Thursday, August 27, 2009

More post-apocalyptic settler thriller fiction

Reading stories set in a future after the shit has hit the fan is a true guilty pleasure. Since I was a kid I've felt that surely all of us people here must be taxing the world's resources far too quickly, and these kind of books give me an excuse to say «I told you so» with a smug expression on my face while still not being forced to suffer the consequences of a total meltdown.

James Howard Kunstler has spent a good deal of time informing the public about «Peak oil», and his novel «A World Made by Hand» is, in some sense, very much a political one where history has unfolded pretty much the way Kunstler has said it will unfold in his non-fiction writings. Oil shortage, international events and en epidemic (serendipitiously called "mexican flu"!) have come together to forge an America which is extremely localized, car-free and made up of unelectrified small villages.

There is an epic narrative here, of course, bordering on classic western motifs. The cowboy style is no coincidence as this America of the future to some extent is a lot like the America of the nineteenth century.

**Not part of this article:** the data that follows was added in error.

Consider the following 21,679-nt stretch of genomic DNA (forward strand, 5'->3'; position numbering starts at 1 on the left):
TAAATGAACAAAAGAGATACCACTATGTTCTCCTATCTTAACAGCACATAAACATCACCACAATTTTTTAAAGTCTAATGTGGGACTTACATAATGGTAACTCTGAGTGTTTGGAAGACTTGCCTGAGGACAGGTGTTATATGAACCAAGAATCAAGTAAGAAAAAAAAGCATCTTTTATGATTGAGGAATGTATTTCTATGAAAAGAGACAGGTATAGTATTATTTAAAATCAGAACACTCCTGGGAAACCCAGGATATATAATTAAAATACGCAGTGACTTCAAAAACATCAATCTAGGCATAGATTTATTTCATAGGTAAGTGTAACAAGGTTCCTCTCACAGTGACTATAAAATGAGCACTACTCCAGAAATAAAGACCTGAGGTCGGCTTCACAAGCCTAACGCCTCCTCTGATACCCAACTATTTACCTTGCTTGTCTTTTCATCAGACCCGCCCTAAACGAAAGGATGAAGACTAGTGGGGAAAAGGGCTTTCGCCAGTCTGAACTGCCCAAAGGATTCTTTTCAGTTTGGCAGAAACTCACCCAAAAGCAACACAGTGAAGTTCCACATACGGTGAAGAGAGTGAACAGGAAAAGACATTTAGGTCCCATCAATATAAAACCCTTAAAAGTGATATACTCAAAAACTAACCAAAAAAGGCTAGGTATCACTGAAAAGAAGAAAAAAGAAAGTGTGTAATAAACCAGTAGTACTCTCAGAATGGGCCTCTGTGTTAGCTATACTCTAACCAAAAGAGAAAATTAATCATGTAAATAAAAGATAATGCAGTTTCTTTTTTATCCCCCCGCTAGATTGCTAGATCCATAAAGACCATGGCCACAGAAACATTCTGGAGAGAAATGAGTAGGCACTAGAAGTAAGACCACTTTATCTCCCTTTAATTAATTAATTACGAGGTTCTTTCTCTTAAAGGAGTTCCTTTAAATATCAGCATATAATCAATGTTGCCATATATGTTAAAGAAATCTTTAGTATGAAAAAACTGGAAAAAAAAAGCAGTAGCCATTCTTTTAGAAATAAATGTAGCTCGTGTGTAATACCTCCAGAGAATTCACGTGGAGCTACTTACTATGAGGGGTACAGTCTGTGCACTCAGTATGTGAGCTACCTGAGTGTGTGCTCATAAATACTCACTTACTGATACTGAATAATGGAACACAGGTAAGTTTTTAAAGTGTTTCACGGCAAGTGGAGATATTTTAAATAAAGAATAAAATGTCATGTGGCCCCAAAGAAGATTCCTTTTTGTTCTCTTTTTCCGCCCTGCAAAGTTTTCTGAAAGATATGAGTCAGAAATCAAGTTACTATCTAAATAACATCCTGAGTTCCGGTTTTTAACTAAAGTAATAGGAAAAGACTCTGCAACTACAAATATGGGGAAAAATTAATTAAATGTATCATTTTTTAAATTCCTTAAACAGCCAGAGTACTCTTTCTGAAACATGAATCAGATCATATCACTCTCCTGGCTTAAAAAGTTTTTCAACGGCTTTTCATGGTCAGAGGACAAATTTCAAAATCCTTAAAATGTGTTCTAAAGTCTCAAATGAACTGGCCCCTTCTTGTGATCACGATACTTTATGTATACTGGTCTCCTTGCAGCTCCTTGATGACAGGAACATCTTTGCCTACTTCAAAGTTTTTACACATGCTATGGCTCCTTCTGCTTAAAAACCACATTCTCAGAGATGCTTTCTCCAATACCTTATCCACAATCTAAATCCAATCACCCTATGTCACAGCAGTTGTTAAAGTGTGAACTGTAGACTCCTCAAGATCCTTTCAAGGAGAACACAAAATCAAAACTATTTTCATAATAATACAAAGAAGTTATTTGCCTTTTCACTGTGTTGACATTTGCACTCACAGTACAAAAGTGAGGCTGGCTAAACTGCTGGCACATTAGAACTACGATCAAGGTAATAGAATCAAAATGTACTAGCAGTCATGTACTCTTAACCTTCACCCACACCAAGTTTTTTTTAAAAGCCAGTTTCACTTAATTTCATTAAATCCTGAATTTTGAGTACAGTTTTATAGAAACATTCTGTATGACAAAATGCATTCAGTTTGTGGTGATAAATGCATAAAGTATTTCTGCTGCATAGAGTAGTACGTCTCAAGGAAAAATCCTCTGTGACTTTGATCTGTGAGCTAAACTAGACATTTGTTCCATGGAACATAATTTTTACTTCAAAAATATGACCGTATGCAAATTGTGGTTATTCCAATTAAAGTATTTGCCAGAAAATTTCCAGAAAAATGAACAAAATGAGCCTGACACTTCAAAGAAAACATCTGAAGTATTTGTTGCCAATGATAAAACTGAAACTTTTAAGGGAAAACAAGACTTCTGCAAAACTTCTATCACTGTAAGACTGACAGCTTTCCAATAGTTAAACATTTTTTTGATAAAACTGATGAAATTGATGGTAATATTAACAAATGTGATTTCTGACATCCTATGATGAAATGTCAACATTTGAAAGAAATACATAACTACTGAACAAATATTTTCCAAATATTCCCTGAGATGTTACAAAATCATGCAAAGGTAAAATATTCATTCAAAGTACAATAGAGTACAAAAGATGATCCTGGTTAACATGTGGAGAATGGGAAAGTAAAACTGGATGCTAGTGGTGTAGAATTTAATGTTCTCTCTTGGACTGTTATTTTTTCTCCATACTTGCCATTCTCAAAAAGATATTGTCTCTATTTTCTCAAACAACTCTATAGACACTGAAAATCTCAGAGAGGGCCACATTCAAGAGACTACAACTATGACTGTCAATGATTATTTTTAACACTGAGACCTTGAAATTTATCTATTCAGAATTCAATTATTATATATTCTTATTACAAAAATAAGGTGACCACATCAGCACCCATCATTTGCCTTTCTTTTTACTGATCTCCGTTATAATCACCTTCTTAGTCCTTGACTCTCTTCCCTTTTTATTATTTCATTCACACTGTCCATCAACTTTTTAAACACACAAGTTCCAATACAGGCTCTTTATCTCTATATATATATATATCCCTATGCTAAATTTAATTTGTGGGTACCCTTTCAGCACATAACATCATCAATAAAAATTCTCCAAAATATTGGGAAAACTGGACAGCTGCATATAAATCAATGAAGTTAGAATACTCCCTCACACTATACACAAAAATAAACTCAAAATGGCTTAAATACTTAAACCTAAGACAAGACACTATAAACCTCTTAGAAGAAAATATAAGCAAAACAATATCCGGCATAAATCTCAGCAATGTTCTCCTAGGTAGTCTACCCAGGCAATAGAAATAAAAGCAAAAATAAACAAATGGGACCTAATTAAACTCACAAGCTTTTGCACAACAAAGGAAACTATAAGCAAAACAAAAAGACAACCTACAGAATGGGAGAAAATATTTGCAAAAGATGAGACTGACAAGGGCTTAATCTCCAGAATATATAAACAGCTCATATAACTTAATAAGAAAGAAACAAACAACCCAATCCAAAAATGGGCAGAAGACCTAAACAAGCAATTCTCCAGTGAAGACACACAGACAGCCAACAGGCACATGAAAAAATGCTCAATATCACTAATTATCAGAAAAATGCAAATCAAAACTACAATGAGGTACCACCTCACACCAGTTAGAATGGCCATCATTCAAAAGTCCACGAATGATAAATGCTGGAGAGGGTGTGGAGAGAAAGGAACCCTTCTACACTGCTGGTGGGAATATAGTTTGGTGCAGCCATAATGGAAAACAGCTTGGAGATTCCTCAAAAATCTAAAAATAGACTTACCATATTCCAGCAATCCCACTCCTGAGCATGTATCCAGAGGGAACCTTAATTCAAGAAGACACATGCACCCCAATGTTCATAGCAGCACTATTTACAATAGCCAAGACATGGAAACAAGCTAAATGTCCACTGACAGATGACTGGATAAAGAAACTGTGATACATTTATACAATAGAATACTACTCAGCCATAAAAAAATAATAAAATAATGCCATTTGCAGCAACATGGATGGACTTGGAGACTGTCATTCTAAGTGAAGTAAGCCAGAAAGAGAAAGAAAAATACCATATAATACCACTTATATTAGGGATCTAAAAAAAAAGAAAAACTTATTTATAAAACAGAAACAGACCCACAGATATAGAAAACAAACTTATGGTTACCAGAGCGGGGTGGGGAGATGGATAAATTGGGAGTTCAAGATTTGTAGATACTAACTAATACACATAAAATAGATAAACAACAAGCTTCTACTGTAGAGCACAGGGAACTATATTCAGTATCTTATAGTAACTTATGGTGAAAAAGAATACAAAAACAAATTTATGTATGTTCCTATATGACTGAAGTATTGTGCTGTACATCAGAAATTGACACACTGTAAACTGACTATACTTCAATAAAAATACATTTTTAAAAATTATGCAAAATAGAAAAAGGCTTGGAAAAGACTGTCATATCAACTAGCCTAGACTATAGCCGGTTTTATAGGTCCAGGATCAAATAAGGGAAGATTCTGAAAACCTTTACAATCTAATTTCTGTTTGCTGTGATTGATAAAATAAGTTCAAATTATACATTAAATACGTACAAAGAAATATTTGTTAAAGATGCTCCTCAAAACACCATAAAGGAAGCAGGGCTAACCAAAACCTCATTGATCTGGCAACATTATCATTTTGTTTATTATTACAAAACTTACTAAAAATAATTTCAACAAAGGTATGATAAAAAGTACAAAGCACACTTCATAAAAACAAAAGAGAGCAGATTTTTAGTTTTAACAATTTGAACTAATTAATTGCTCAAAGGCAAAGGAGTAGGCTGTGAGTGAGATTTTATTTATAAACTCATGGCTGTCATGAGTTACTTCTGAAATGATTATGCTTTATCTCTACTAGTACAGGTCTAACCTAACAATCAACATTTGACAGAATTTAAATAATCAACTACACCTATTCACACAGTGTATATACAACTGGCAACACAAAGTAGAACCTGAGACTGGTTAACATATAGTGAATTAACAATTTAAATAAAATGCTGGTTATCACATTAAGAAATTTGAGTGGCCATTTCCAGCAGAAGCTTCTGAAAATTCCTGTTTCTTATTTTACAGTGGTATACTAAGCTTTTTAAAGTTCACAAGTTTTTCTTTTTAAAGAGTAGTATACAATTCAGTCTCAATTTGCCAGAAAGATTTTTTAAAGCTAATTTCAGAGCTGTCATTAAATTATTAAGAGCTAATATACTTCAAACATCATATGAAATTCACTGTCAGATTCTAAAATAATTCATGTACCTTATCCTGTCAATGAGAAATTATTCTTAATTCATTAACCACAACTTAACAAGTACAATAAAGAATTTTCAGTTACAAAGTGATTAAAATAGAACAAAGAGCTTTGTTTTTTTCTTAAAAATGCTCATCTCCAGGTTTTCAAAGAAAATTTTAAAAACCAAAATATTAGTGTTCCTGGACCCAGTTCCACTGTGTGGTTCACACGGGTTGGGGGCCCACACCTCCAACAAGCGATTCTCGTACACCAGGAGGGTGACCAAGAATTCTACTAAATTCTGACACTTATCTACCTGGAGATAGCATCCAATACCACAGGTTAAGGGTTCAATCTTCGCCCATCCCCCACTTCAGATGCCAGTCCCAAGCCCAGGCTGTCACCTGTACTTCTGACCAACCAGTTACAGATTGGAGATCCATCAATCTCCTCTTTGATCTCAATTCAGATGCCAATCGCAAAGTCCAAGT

Kunstler has done quite a bit of research into details like what animals will survive (not a lot of dogs, I'm afraid) and which ones won't, what industries will flourish (carpentry, and gardening e.g.) and which ones won't (law firms, most retail). He tries hard not to get too techinical. When one individual with a hydro power station shows off with some lights for a party, the protagonist Robert Earl calles them «the kind of small lights people would use in trees». Earl, with a past in computers, would certainly recognize power efficient LEDs, which also would be far more likely to survive than halogen, incandescent or fluorescent bulbs, but the author just doesn't want to go into those kind of specifics.

Because I am an old grouch with a lot of the same axes to grind as Kunstler, I probably fit the demographic this book is intended for. Judging by other reviews, this book really rubs a lot of people the wrong way, as vaguely demagogic popular fiction is bound to. There's some religious stuff at the end that seems plain weird, but it's not too offensive to spoil the experience.

No comments: